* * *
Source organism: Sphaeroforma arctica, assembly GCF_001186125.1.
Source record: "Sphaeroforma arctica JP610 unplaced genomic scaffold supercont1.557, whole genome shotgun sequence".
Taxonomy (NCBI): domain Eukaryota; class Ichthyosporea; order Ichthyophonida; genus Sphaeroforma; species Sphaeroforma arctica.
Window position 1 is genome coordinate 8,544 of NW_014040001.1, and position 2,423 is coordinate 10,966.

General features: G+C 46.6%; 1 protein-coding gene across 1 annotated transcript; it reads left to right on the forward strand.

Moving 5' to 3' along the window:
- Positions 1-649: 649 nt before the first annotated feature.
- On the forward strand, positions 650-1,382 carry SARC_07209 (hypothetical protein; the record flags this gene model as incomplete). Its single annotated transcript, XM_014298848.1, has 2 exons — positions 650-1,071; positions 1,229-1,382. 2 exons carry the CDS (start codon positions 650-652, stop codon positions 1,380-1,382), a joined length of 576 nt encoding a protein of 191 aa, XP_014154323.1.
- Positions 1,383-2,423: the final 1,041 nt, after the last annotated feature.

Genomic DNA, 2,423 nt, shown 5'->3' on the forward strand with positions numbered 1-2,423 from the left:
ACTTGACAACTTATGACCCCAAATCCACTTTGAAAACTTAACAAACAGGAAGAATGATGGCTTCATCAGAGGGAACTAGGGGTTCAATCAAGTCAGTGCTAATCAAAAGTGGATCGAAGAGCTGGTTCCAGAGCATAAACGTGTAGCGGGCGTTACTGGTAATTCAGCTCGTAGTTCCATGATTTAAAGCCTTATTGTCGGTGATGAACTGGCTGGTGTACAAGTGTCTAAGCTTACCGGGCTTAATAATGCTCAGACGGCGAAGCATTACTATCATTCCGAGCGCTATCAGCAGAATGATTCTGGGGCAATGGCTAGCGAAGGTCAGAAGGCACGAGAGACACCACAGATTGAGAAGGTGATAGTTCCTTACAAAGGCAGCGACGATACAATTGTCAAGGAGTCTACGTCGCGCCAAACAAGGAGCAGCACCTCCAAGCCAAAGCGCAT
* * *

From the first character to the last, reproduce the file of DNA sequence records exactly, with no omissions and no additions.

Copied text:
Source organism: Sphaeroforma arctica, assembly GCF_001186125.1.
Source record: "Sphaeroforma arctica JP610 unplaced genomic scaffold supercont1.557, whole genome shotgun sequence".
Taxonomy (NCBI): domain Eukaryota; class Ichthyosporea; order Ichthyophonida; genus Sphaeroforma; species Sphaeroforma arctica.
Window position 1 is genome coordinate 8,544 of NW_014040001.1, and position 2,423 is coordinate 10,966.

General features: G+C 46.6%; 1 protein-coding gene across 1 annotated transcript; it reads left to right on the forward strand.

Moving 5' to 3' along the window:
- Positions 1-649: 649 nt before the first annotated feature.
- On the forward strand, positions 650-1,382 carry SARC_07209 (hypothetical protein; the record flags this gene model as incomplete). Its single annotated transcript, XM_014298848.1, has 2 exons — positions 650-1,071; positions 1,229-1,382. 2 exons carry the CDS (start codon positions 650-652, stop codon positions 1,380-1,382), a joined length of 576 nt encoding a protein of 191 aa, XP_014154323.1.
- Positions 1,383-2,423: the final 1,041 nt, after the last annotated feature.

Genomic DNA, 2,423 nt, shown 5'->3' on the forward strand with positions numbered 1-2,423 from the left:
ACTTGACAACTTATGACCCCAAATCCACTTTGAAAACTTAACAAACAGGAAGAATGATGGCTTCATCAGAGGGAACTAGGGGTTCAATCAAGTCAGTGCTAATCAAAAGTGGATCGAAGAGCTGGTTCCAGAGCATAAACGTGTAGCGGGCGTTACTGGTAATTCAGCTCGTAGTTCCATGATTTAAAGCCTTATTGTCGGTGATGAACTGGCTGGTGTACAAGTGTCTAAGCTTACCGGGCTTAATAATGCTCAGACGGCGAAGCATTACTATCATTCCGAGCGCTATCAGCAGAATGATTCTGGGGCAATGGCTAGCGAAGGTCAGAAGGCACGAGAGACACCACAGATTGAGAAGGTGATAGTTCCTTACAAAGGCAGCGACGATACAATTGTCAAGGAGTCTACGTCGCGCCAAACAAGGAGCAGCACCTCCAAGCCAAAGCGCAT